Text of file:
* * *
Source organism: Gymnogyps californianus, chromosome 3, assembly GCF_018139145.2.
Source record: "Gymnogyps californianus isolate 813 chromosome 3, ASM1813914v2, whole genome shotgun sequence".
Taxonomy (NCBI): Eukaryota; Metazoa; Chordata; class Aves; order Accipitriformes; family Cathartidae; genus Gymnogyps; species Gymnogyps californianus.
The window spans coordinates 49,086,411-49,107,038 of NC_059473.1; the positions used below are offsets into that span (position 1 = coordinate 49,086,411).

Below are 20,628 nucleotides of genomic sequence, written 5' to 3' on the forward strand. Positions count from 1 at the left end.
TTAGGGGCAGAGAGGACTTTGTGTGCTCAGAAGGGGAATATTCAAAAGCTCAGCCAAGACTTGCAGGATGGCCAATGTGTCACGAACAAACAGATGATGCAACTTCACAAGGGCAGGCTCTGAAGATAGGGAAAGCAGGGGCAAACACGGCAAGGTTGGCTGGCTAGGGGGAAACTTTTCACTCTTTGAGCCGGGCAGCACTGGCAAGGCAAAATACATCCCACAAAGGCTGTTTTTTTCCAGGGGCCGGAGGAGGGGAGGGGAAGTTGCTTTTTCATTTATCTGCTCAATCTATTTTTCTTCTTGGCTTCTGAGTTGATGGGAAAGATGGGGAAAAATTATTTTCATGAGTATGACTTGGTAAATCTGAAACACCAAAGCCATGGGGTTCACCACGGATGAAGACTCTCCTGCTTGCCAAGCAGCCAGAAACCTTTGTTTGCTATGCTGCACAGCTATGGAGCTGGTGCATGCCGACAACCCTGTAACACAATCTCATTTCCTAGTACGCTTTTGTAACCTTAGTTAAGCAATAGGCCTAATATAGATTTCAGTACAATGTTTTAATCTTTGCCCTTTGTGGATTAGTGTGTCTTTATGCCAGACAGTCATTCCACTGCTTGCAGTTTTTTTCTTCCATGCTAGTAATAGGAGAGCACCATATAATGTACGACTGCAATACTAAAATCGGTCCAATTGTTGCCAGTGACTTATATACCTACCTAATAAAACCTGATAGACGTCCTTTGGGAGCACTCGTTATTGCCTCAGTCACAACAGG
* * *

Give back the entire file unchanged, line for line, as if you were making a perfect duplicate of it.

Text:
Source organism: Gymnogyps californianus, chromosome 3, assembly GCF_018139145.2.
Source record: "Gymnogyps californianus isolate 813 chromosome 3, ASM1813914v2, whole genome shotgun sequence".
Taxonomy (NCBI): Eukaryota; Metazoa; Chordata; class Aves; order Accipitriformes; family Cathartidae; genus Gymnogyps; species Gymnogyps californianus.
The window spans coordinates 49,086,411-49,107,038 of NC_059473.1; the positions used below are offsets into that span (position 1 = coordinate 49,086,411).

Below are 20,628 nucleotides of genomic sequence, written 5' to 3' on the forward strand. Positions count from 1 at the left end.
TTAGGGGCAGAGAGGACTTTGTGTGCTCAGAAGGGGAATATTCAAAAGCTCAGCCAAGACTTGCAGGATGGCCAATGTGTCACGAACAAACAGATGATGCAACTTCACAAGGGCAGGCTCTGAAGATAGGGAAAGCAGGGGCAAACACGGCAAGGTTGGCTGGCTAGGGGGAAACTTTTCACTCTTTGAGCCGGGCAGCACTGGCAAGGCAAAATACATCCCACAAAGGCTGTTTTTTTCCAGGGGCCGGAGGAGGGGAGGGGAAGTTGCTTTTTCATTTATCTGCTCAATCTATTTTTCTTCTTGGCTTCTGAGTTGATGGGAAAGATGGGGAAAAATTATTTTCATGAGTATGACTTGGTAAATCTGAAACACCAAAGCCATGGGGTTCACCACGGATGAAGACTCTCCTGCTTGCCAAGCAGCCAGAAACCTTTGTTTGCTATGCTGCACAGCTATGGAGCTGGTGCATGCCGACAACCCTGTAACACAATCTCATTTCCTAGTACGCTTTTGTAACCTTAGTTAAGCAATAGGCCTAATATAGATTTCAGTACAATGTTTTAATCTTTGCCCTTTGTGGATTAGTGTGTCTTTATGCCAGACAGTCATTCCACTGCTTGCAGTTTTTTTCTTCCATGCTAGTAATAGGAGAGCACCATATAATGTACGACTGCAATACTAAAATCGGTCCAATTGTTGCCAGTGACTTATATACCTACCTAATAAAACCTGATAGACGTCCTTTGGGAGCACTCGTTATTGCCTCAGTCACAACAGG